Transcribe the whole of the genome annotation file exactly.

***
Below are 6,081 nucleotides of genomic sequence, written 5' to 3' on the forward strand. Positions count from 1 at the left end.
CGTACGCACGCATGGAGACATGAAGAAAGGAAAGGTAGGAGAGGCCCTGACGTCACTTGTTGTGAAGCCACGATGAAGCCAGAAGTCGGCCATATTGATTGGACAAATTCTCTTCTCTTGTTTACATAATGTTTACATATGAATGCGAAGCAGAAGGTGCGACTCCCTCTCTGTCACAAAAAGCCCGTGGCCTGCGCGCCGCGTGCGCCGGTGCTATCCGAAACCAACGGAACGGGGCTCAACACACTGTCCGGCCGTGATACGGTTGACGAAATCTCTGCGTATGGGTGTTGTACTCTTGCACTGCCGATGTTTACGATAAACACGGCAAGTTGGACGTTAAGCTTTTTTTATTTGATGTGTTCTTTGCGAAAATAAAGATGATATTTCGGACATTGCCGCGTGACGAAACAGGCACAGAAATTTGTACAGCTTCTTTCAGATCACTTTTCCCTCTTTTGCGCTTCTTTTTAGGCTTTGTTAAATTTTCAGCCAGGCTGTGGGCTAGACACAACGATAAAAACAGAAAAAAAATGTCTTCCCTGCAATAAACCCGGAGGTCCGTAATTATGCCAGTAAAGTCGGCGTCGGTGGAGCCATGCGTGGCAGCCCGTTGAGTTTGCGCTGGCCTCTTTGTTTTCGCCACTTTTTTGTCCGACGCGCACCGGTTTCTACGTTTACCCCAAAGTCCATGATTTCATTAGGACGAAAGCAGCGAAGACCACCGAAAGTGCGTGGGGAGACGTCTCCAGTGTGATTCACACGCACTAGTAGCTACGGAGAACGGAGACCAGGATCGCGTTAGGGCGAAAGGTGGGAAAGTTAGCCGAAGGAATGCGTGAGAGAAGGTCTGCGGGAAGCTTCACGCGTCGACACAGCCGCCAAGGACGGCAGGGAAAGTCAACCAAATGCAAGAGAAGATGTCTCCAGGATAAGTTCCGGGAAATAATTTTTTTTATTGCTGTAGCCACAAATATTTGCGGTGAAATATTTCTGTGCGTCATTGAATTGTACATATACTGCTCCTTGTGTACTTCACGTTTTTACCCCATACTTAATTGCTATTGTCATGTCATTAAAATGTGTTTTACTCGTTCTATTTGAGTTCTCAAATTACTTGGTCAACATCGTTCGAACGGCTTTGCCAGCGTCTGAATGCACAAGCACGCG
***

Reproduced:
Below are 6,081 nucleotides of genomic sequence, written 5' to 3' on the forward strand. Positions count from 1 at the left end.
CGTACGCACGCATGGAGACATGAAGAAAGGAAAGGTAGGAGAGGCCCTGACGTCACTTGTTGTGAAGCCACGATGAAGCCAGAAGTCGGCCATATTGATTGGACAAATTCTCTTCTCTTGTTTACATAATGTTTACATATGAATGCGAAGCAGAAGGTGCGACTCCCTCTCTGTCACAAAAAGCCCGTGGCCTGCGCGCCGCGTGCGCCGGTGCTATCCGAAACCAACGGAACGGGGCTCAACACACTGTCCGGCCGTGATACGGTTGACGAAATCTCTGCGTATGGGTGTTGTACTCTTGCACTGCCGATGTTTACGATAAACACGGCAAGTTGGACGTTAAGCTTTTTTTATTTGATGTGTTCTTTGCGAAAATAAAGATGATATTTCGGACATTGCCGCGTGACGAAACAGGCACAGAAATTTGTACAGCTTCTTTCAGATCACTTTTCCCTCTTTTGCGCTTCTTTTTAGGCTTTGTTAAATTTTCAGCCAGGCTGTGGGCTAGACACAACGATAAAAACAGAAAAAAAATGTCTTCCCTGCAATAAACCCGGAGGTCCGTAATTATGCCAGTAAAGTCGGCGTCGGTGGAGCCATGCGTGGCAGCCCGTTGAGTTTGCGCTGGCCTCTTTGTTTTCGCCACTTTTTTGTCCGACGCGCACCGGTTTCTACGTTTACCCCAAAGTCCATGATTTCATTAGGACGAAAGCAGCGAAGACCACCGAAAGTGCGTGGGGAGACGTCTCCAGTGTGATTCACACGCACTAGTAGCTACGGAGAACGGAGACCAGGATCGCGTTAGGGCGAAAGGTGGGAAAGTTAGCCGAAGGAATGCGTGAGAGAAGGTCTGCGGGAAGCTTCACGCGTCGACACAGCCGCCAAGGACGGCAGGGAAAGTCAACCAAATGCAAGAGAAGATGTCTCCAGGATAAGTTCCGGGAAATAATTTTTTTTATTGCTGTAGCCACAAATATTTGCGGTGAAATATTTCTGTGCGTCATTGAATTGTACATATACTGCTCCTTGTGTACTTCACGTTTTTACCCCATACTTAATTGCTATTGTCATGTCATTAAAATGTGTTTTACTCGTTCTATTTGAGTTCTCAAATTACTTGGTCAACATCGTTCGAACGGCTTTGCCAGCGTCTGAATGCACAAGCACGCG